For a century, coal was king in the town of Glace Bay, Nova Scotia. At one time, it had the largest underground coal mining operation in the world, but the last working mine was closed in 2001. In October, when the Newaberdeen Gardens Townhouse complex opens, two former mines will be put to good use -- their water will be used as a source of geothermal energy to power in-floor heating.
Developers Luciano Lisi and Christine Kavanagh say the residences will be completely self-sufficient. In addition to using geothermal energy, they will be powered by a 50-kilowatt wind turbine and solar panels.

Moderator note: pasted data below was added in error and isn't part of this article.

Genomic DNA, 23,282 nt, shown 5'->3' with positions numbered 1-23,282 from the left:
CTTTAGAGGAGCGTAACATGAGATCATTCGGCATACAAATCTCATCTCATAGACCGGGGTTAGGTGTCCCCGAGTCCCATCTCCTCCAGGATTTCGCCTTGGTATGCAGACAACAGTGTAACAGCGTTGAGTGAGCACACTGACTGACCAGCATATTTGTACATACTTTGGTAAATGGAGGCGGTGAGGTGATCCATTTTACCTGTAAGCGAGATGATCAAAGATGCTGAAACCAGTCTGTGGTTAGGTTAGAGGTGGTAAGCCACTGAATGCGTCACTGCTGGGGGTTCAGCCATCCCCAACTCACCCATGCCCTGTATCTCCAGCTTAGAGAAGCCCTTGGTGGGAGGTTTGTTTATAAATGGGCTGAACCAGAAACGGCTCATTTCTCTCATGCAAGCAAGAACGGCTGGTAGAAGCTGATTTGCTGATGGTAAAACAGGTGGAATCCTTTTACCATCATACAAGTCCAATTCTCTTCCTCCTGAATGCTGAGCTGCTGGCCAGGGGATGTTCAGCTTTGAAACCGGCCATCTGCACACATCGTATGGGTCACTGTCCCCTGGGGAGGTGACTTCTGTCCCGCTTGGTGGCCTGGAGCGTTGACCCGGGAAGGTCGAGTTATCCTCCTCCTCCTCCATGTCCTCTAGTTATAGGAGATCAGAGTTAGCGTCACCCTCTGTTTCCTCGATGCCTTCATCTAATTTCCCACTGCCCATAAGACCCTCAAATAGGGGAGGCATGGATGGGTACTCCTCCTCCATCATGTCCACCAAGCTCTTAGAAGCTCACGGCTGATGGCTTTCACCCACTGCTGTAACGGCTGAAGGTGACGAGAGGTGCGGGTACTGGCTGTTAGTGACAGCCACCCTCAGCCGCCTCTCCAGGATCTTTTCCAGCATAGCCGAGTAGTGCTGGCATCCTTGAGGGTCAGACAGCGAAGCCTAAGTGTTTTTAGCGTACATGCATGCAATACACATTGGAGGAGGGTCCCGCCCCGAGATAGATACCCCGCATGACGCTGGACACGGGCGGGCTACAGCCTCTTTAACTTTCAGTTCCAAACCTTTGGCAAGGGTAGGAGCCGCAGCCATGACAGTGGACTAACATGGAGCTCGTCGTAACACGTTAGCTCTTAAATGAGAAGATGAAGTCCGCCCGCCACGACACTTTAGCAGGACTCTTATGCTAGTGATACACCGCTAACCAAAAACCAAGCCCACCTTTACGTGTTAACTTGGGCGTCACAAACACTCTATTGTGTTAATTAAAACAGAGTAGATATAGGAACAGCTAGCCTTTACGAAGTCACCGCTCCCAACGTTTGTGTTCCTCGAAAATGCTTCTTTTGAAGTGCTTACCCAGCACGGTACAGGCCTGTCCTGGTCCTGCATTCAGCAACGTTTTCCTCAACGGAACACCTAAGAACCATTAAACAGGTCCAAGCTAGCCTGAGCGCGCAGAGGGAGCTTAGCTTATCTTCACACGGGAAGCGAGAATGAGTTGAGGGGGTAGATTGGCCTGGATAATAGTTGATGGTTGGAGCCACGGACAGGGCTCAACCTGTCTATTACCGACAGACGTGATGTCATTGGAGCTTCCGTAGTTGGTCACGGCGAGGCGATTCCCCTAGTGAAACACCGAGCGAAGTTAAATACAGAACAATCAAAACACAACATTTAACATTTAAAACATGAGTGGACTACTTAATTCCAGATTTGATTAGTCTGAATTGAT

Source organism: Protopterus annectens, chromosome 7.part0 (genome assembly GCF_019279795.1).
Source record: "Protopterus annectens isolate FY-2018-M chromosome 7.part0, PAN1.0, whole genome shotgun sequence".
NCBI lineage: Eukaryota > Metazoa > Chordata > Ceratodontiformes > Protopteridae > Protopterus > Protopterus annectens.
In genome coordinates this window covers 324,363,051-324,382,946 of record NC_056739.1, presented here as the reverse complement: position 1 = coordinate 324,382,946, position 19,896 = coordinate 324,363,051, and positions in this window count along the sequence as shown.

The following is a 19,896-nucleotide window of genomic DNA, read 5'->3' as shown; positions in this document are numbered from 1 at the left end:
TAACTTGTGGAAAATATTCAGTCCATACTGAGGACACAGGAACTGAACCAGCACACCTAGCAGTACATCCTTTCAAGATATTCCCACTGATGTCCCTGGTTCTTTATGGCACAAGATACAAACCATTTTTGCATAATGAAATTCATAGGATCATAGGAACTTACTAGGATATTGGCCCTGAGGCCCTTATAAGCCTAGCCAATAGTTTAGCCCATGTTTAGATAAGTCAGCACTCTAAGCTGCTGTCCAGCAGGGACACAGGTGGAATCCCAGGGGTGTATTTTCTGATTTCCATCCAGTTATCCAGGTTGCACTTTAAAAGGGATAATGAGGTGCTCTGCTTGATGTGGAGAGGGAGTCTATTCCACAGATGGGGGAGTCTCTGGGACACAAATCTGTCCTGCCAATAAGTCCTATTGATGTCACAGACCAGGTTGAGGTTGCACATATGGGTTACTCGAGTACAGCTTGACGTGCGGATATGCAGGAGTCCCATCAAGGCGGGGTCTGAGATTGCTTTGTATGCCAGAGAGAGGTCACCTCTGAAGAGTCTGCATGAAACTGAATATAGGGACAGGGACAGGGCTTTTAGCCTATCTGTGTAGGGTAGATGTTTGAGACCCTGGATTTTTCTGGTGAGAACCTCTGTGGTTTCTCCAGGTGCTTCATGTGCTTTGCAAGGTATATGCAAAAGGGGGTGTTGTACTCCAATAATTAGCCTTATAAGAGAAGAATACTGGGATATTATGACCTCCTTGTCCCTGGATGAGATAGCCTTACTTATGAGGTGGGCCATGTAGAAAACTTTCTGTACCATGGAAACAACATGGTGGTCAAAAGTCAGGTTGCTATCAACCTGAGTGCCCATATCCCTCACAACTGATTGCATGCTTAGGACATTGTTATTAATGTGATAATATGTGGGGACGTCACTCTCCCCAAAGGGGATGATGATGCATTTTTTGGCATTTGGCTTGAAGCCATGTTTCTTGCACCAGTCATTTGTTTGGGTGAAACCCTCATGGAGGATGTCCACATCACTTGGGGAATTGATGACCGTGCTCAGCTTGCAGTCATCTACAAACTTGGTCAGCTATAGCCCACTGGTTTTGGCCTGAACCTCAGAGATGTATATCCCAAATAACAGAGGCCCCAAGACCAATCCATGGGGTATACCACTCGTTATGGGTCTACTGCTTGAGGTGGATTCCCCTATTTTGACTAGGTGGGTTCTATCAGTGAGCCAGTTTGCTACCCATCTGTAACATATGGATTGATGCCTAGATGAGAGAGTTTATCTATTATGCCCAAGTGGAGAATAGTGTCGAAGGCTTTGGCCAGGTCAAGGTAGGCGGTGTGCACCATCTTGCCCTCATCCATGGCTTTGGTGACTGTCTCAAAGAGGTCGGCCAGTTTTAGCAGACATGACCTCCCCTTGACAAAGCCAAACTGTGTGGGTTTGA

Through Nova Scotia’s net metering system, the development will be able to sell any additional energy it produces back to the grid - and it will also have access to the grid’s power if necessary.
The federal government provided a loan of $445,000 to build Newaberdeen Gardens, the rest of the $2 million cost has been covered by a traditional mortgage.
Each of the 16 units is 850 square feet, and designed to look like the traditional houses built for miners at the turn of the 20th Century. The rent will include heat and lights and is expected to be “marginally below current rental levels in the area, with the goal of keeping energy use and cost at its lowest possible level,”
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